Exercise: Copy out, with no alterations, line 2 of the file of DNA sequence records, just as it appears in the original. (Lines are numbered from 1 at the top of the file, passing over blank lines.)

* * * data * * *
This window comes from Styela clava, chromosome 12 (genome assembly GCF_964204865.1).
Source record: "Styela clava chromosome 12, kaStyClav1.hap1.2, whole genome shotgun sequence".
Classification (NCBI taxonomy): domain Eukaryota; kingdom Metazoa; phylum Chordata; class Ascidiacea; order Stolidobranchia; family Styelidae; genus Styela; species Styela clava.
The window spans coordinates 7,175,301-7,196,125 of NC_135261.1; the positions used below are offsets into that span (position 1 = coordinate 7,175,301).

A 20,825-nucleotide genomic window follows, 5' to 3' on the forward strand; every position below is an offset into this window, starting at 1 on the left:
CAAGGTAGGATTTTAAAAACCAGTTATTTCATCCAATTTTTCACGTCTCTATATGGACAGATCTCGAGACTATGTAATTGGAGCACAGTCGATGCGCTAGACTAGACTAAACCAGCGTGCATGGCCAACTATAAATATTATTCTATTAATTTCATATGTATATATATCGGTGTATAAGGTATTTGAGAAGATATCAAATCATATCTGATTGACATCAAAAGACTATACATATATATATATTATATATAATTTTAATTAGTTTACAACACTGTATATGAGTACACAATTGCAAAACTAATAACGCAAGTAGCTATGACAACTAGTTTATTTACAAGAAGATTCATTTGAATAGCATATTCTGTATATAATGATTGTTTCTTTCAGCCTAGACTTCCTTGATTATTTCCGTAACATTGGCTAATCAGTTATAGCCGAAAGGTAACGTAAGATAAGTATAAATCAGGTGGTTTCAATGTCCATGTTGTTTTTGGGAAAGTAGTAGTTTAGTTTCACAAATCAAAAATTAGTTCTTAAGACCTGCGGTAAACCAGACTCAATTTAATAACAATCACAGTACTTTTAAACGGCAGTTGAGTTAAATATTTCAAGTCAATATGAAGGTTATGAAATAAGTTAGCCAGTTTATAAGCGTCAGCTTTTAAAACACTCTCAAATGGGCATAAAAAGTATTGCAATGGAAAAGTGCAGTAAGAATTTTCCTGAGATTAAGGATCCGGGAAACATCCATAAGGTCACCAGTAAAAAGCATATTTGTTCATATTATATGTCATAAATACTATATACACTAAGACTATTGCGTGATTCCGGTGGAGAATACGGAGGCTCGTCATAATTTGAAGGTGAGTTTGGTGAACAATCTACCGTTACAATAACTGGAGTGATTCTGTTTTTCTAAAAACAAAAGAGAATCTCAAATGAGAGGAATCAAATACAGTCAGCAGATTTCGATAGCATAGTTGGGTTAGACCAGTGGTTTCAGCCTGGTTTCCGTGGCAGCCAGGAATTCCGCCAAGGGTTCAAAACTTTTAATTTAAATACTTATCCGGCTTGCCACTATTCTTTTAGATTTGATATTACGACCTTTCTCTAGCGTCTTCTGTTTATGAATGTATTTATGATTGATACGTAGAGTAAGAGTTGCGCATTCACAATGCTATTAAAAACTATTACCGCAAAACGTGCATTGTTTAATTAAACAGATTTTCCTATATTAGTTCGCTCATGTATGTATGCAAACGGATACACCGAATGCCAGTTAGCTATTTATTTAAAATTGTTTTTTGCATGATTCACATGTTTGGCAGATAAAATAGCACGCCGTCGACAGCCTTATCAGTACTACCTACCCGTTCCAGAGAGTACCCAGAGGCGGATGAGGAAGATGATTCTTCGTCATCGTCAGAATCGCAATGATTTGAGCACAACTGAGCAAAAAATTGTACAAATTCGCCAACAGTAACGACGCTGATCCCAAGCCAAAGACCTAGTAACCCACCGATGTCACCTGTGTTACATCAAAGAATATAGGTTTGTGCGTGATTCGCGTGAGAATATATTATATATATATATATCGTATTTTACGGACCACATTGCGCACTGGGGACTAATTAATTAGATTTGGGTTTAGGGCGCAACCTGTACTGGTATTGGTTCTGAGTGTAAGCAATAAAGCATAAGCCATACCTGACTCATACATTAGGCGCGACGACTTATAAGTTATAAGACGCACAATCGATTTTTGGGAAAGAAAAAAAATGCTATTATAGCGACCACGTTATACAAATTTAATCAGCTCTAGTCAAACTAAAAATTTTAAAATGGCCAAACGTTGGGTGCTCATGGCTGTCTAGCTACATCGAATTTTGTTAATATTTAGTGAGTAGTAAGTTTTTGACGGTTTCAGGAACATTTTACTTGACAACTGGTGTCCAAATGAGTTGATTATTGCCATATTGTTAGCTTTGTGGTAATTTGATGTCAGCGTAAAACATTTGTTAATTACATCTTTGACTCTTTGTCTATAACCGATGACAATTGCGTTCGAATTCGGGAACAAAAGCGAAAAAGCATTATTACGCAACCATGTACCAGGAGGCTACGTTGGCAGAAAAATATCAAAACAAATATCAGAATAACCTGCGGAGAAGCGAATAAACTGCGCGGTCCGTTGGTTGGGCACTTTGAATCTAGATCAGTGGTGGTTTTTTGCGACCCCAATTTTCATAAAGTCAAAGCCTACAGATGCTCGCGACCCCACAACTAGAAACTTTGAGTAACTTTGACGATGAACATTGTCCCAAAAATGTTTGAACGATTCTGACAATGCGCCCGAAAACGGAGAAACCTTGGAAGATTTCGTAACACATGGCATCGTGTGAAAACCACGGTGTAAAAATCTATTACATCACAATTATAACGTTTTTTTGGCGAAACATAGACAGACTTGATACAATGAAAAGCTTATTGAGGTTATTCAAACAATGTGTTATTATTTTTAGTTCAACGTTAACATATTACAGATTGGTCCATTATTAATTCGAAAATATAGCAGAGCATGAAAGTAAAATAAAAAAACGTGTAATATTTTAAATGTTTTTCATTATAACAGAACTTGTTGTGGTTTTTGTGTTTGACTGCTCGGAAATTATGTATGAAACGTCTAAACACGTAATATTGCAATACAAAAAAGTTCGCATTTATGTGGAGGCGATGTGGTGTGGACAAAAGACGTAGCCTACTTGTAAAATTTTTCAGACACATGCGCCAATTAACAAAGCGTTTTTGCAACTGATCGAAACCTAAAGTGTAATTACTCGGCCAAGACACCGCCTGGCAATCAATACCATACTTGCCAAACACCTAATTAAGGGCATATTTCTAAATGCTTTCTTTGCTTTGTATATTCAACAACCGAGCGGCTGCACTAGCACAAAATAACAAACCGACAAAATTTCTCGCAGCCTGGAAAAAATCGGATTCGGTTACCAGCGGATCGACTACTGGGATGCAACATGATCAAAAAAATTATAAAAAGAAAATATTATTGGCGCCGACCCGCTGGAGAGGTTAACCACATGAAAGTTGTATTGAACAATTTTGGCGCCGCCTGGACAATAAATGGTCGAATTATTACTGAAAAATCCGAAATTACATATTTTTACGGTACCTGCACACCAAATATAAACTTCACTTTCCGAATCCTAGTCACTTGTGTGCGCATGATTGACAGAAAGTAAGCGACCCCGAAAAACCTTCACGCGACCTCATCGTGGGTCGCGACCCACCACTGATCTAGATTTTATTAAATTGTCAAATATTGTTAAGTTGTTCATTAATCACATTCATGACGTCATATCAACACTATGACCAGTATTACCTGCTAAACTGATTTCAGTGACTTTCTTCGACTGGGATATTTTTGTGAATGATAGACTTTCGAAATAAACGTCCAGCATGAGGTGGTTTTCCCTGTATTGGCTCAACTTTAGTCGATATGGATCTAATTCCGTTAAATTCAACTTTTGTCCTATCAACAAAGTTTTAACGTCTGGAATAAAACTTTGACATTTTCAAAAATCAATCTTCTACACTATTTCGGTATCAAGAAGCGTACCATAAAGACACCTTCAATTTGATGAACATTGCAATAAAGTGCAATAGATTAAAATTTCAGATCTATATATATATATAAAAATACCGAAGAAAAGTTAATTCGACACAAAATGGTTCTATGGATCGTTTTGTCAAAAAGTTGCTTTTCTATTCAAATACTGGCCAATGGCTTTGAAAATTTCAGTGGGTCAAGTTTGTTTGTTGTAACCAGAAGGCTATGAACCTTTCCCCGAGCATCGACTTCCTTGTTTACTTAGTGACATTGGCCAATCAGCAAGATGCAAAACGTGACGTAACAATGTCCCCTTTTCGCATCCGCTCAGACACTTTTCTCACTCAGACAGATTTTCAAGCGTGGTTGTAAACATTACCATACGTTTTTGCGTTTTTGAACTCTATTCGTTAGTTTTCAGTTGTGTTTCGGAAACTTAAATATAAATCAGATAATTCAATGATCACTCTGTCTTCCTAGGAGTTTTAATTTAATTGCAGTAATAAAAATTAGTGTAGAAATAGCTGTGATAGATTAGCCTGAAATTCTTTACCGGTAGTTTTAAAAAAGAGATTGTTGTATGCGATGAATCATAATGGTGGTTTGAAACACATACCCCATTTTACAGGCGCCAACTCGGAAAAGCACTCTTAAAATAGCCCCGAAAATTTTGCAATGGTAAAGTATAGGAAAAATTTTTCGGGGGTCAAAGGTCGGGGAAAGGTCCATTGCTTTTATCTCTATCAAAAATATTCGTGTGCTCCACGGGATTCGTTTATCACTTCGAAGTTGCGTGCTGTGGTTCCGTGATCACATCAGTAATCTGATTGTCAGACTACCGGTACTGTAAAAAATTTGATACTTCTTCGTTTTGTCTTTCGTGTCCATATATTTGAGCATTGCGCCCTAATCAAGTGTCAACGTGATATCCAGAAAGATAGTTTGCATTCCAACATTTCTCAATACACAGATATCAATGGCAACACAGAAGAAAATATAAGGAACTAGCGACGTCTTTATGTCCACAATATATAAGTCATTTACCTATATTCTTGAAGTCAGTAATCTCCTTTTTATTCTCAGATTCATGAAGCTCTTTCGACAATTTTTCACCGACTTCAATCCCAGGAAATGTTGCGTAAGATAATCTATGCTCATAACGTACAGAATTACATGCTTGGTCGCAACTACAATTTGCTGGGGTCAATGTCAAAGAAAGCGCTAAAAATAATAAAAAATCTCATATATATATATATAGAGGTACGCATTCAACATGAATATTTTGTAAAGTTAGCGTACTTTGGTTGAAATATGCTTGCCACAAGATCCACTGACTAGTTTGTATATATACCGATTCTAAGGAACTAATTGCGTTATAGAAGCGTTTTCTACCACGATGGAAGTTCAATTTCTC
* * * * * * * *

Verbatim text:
Source record: "Styela clava chromosome 12, kaStyClav1.hap1.2, whole genome shotgun sequence".